A landscape architect called Céline Le Tixerant has put me in mind of both childhood and contemporary dance.
As a personal favor, Céline is paying me a professional visit during a time out from her Dad’s care. I need some advice on putting together “a sustainable renewal” proposal for the little park in my co-op. The lawns and flower beds are quite run-down, are threatened by the recent changes in rainfall patterns; there is a rising clamor in the co-op association to make them “nice” again; I am sure that “nice” means ecologically-damaging lawn care and expensive-to-maintain flower beds; I and some others, Charles, Alice’s husband, notably, want to turn it into wild meadow and shared garden/playground space. Céline’s all for it, too.
A propos the poor, abused lawn, it begins raining cougars & wolves – so intensely that the fat, hot, heavy drops just splash off the parched earth, dispersing in the air or rolling grossly into the overflowing drains along the cracking asphalt walkways.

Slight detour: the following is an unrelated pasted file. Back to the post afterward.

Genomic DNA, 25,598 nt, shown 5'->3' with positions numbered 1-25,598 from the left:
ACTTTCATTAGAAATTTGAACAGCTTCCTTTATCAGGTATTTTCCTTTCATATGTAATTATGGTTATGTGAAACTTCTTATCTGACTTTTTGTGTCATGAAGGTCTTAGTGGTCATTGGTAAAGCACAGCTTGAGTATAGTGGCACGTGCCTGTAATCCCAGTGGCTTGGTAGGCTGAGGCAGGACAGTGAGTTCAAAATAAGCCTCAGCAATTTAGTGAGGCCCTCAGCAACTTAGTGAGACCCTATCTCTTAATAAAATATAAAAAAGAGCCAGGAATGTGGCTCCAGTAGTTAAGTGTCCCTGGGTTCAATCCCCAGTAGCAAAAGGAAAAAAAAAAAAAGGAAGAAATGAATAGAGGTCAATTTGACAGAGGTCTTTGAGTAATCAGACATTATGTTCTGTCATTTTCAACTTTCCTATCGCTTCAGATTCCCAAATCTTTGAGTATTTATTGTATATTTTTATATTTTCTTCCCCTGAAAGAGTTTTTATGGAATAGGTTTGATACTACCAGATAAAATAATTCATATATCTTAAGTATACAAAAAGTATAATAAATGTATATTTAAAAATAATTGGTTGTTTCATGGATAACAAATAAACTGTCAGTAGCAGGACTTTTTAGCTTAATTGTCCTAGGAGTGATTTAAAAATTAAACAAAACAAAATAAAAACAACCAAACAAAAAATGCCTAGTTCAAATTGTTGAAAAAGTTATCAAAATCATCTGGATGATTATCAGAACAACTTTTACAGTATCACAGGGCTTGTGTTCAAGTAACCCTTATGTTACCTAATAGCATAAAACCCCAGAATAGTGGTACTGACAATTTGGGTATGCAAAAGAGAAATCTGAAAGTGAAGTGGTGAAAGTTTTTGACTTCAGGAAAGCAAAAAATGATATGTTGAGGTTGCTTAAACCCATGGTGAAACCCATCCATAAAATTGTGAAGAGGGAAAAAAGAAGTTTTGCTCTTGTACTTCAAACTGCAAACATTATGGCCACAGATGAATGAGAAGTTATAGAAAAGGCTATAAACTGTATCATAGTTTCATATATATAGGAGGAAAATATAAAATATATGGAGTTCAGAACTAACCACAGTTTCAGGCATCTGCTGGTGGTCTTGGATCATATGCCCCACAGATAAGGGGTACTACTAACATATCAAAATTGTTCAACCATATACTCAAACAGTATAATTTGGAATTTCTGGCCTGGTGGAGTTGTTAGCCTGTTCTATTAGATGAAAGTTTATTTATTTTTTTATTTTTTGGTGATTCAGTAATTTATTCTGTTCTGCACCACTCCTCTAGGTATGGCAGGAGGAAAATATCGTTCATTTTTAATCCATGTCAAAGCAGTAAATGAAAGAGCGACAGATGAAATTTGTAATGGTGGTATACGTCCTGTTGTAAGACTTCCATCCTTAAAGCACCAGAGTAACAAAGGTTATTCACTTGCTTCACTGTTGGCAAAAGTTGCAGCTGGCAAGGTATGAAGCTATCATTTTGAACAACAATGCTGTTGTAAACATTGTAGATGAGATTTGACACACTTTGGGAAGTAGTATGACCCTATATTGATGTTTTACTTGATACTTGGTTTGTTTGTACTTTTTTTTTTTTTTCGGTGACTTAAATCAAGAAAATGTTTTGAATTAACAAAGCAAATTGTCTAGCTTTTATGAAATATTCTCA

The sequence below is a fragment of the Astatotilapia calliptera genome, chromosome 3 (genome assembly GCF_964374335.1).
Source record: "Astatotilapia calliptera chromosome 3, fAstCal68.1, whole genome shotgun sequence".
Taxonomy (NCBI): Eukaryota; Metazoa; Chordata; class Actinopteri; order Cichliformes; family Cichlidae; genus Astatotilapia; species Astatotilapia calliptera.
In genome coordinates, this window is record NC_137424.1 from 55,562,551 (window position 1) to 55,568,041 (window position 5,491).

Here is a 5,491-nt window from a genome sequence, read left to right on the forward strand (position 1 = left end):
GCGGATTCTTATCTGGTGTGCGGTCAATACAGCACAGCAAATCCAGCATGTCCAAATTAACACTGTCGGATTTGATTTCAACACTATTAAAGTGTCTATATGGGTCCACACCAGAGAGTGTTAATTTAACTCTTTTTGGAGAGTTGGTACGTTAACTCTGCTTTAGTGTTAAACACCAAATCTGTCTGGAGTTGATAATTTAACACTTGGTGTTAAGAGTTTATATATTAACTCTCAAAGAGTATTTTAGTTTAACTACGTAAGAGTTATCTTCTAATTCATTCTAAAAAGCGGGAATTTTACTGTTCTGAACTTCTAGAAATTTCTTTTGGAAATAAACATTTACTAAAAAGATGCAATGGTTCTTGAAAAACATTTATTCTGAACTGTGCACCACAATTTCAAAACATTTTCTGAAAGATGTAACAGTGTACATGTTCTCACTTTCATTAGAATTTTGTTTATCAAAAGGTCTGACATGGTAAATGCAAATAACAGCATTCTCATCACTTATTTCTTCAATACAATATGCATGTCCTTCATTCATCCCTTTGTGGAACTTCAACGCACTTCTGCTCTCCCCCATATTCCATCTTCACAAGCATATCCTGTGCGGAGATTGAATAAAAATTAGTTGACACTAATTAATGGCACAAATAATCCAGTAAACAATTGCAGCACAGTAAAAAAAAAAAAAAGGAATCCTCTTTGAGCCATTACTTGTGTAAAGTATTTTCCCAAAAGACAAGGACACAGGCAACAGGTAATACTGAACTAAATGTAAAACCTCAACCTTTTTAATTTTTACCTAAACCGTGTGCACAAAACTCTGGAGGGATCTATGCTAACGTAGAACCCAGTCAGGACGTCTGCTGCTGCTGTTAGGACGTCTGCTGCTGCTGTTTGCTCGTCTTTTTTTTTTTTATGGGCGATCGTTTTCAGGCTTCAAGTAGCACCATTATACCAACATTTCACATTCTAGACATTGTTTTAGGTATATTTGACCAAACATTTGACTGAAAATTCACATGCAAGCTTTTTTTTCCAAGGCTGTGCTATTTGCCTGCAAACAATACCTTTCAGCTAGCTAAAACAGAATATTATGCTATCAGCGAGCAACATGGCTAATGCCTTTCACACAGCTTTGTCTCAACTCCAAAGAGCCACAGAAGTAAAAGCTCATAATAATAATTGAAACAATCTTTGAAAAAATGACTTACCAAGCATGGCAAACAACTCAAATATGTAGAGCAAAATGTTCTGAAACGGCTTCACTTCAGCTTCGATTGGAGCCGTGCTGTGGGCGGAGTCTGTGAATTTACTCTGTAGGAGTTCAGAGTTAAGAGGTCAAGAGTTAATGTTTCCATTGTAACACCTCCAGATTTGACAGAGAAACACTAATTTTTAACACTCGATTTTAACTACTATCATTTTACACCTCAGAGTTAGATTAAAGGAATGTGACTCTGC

We sigh and I offer tea.
As I am making it, we chat bonelessly about my landscaping ennuis. From somewhere in the conversation, the word éphémérides – “associated events”, “repeated events”, “passing events”, “cosmic events” comes up.
Then the tea is ready.
We walk into the sitting room and I lay the cups and teapot out on the commodious glass top of the fiery-red club-foot tea table. We sit down next to each other on the matching fiery-red récamier which will probably be the pride of my life.